Finance Minister Mihály Varga said the government’s goal is to maintain Hungary’s economic growth despite the negative effects of the war and sanctions. The minister told a conference of the American Chamber of Commerce (AmCham) and the Hungarian Investment Promotion Agency (HIPA) that cabinet measures to achieve this aim include capping the price of certain food products and petrol, freezing interest rates until the end of the year and introducing a 350 billion forints (EUR 830m) support scheme for SMEs.
Hungary’s economy expanded by 7.3% in the first half of this year, he said. Annual GDP growth is projected to be 4.5% in 2022; and even though a slowdown is expected in the first half of 2023, favourable trends are projected from the second half of the year, he added. To maintain growth, the government lowered the 2022 deficit target to 4.9% from 5.9%, deferred government investments where possible, ordered economy at public institutions, and announced a number of consolidation measures to keep the budget balanced, Varga said. As a “great result”, the deficit “barely grew” since May and the central budget posted a surplus in September, an achievement the government is hoping to maintain in October, he said.
Meanwhile, talks with the European Union on unlocking Hungary’s EU funding are in “the final phase”, he said. As a result of “constructive talks”, the parties have set up an “ambitious reconstruction plan” in demographics, green transition, infrastructure and digitalisation, he said. The plans could be partially implemented by mid-November, according to the schedule, which would open the way for Hungary to access the EU’s reconstruction and cohesion funds, he said. Hungary has emerged strengthened from past crises, Varga said, adding that hopes were high that this crisis would be no different. “Although we are physically close to the war in Ukraine, our mid-term prospects are better than those of other EU countries further away,” he said, noting that Hungary’s GDP showed one of the largest expansions in the region this year.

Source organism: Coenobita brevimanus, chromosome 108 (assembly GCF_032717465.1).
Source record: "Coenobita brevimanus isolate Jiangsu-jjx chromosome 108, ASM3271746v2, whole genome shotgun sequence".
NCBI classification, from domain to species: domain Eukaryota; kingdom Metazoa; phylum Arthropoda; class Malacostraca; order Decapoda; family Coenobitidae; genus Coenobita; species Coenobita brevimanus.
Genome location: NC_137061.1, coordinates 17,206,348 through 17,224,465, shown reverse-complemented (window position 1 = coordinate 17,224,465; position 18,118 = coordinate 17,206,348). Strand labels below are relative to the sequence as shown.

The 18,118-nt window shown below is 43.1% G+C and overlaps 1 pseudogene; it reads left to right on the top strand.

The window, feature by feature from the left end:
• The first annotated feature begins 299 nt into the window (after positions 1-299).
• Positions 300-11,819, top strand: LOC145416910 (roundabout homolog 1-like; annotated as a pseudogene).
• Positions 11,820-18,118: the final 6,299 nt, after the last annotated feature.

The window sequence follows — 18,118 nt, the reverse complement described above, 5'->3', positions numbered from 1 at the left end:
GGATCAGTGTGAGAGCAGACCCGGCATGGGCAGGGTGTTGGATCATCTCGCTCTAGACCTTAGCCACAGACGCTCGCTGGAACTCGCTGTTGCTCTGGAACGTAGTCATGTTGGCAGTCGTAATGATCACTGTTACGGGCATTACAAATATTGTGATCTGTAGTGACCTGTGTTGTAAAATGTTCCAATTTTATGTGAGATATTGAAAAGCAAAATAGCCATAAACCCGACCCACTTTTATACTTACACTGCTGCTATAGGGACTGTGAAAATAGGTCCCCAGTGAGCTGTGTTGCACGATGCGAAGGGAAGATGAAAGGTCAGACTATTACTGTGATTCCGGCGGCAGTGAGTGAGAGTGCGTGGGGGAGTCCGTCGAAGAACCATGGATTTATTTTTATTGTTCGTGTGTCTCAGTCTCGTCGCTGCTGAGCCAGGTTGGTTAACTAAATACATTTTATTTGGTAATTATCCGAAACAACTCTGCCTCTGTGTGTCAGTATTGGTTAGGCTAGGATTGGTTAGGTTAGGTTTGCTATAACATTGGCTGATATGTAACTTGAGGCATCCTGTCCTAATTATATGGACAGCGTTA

Regarding Hungarian-US ties, Varga said the US is one of Hungary’s most important trading partners, with bilateral trade totalling 7.1 billion dollars last year. Of that sum, Hungarian exports made up 4.2 billion dollars, he added. Over 1,700 American companies created 2,496 jobs in 2020 and another 1,000 last year, amid the coronavirus pandemic, he said. The government has signed a strategic partnership agreement with 92 of them. The finance ministry said in a statement that employment numbers in Hungary, where the number of jobholders went up to 4.7 million from 3.7 million over the past ten years, are a “good baseline” for measures against the fallout of the war. Besides record low unemployment, investments are also in robust shape, it said. The government is financing tax cuts and supporting energy-intensive SMEs while preserving fiscal balance, the statement said. Thanks to those measures, “Hungary’s financing is ensured in spite of deteriorating external environment, and Hungarian bonds are multi-fold oversubscribed at auctions,” the ministry said.